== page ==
Tuesday, December 9, 2014


Day Five brought with it the second day of Festival Vida -- meaning a similar schedule as the day before lay ahead.  However, since the city provided over night security for our setup in the plaza, a morning that would have been spent re-installing all the exhibits, was now freed up for us to travel outside the city to throw a mini version of Festival Vida in one of the poorest neighborhoods in Armenia. 

So after breakfast, we loaded up into a bus and were off to Simón Bulevar.  However, by the time I found my seat, I was not feeling so hot.  I started getting really clammy and was overcome by a general sense of nausea.  I asked Jim if I could have the window seat, though given Armenia's apparent intent of leaving a Bigfoot-sized carbon footprint, I could hardly say I was getting some fresh air. 

By the time we had arrived and unloaded, I could barely walk without feeling like I was going to pass out.  Some of the team led me to a strip of grass near the front of the neighborhood where tents and a stage had already been set up.  If I had not experienced almost this exact same feeling earlier in the summer during a camping trip, I would have probably been a lot more concerned.  That didn't change the fact that I was lying there, debilitated, in a FARC-run slum in the middle of Colombia, South America.

Notice the horse in the far left.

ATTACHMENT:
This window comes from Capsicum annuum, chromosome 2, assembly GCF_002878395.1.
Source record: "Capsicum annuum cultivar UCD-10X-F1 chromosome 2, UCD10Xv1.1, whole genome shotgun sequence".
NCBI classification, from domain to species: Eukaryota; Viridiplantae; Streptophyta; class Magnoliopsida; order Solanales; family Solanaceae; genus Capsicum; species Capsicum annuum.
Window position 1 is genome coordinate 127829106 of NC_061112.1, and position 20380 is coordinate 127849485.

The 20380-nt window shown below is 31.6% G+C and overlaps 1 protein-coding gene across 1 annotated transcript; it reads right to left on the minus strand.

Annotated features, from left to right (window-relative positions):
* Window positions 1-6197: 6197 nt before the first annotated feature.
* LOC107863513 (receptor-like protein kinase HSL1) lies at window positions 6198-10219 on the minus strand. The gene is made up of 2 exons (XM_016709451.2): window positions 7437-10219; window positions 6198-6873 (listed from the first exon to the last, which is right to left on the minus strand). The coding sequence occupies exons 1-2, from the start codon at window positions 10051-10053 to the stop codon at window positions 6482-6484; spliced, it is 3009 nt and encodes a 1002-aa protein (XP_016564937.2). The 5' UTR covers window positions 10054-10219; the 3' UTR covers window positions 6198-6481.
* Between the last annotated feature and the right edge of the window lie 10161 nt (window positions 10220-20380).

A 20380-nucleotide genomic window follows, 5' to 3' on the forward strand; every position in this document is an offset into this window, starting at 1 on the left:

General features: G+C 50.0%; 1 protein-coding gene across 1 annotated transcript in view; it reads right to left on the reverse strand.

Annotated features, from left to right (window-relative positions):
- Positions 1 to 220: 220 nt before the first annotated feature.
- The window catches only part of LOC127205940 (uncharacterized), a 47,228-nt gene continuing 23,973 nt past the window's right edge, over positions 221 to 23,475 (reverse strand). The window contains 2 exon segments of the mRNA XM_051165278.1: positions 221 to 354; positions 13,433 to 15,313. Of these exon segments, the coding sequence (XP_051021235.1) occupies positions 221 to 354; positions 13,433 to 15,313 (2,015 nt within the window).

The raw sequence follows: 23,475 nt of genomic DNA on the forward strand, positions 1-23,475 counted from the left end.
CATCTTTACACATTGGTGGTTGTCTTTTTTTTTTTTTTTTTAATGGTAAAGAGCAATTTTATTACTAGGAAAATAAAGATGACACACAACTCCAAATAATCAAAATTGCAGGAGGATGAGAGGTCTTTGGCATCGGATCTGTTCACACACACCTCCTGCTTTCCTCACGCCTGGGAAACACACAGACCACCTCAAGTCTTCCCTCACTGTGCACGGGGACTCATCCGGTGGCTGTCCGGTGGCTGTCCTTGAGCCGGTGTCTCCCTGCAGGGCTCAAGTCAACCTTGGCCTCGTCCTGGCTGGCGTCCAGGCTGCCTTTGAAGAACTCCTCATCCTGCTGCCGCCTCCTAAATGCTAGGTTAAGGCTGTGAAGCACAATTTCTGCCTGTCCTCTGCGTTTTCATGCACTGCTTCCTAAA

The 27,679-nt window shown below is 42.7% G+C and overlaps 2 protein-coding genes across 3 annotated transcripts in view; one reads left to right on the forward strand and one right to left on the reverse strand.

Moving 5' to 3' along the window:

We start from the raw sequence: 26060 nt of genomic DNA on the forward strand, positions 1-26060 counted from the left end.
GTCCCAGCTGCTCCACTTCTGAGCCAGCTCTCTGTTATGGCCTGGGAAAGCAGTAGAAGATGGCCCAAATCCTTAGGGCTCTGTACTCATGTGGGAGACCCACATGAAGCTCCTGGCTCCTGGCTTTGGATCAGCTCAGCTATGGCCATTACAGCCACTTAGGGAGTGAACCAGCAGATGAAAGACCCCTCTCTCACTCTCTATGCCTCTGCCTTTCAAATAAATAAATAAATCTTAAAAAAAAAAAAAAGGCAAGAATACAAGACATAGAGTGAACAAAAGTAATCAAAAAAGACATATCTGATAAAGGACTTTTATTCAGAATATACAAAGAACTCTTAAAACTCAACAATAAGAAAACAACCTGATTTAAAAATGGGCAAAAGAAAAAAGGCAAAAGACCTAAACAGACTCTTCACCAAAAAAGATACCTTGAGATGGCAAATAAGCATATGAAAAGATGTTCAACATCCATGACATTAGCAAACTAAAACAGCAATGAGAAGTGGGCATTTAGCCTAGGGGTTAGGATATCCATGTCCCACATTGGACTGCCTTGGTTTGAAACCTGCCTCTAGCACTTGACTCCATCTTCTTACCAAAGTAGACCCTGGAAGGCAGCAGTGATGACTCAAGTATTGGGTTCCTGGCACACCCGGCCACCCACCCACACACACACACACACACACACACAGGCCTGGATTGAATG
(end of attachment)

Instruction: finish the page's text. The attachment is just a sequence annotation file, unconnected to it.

The Government provided security.  Though I was told the police normally stay out of these types of neighborhoods because of the FARC.  Note: The horse moved.

While the rest of the group went off to go door to door and evangelize/invite people to the festival, Scott stayed back with me as I downed a water bottle and sat nursing my current state.

Of course, as my 5 year old's excuse for a bladder would have it, soon enough I had to pee.  Enabled by the hospitality of one of our volunteers, I was offered up a bathroom in one of the nearby abodes, to which I feebly shuffled.  As I made my way up to the row of houses behind the festival area, I remembered Antonio saying that running water was not a guarantee in this particularly poor neighborhood, so I prepared myself for the worst.  Upon entering the house, what I found was a brightly colored little foyer with 70's themed couches and what was essentially a stall door situated at the beginning of a hallway.  While Scott and the homeowner sat conversing on the couches, I did my best to pry the plywood door open from its too-tight threshold.  Once inside, I was relieved (in more than one way) to find a familiar white-porcelain face staring up at me. 

After being as discreet as I could behind a door that only came down to my knees, I was soon back to the festivities outside.  But not before joining Scott in praying over the unborn child of one of the family members in the house, (per her request, of course).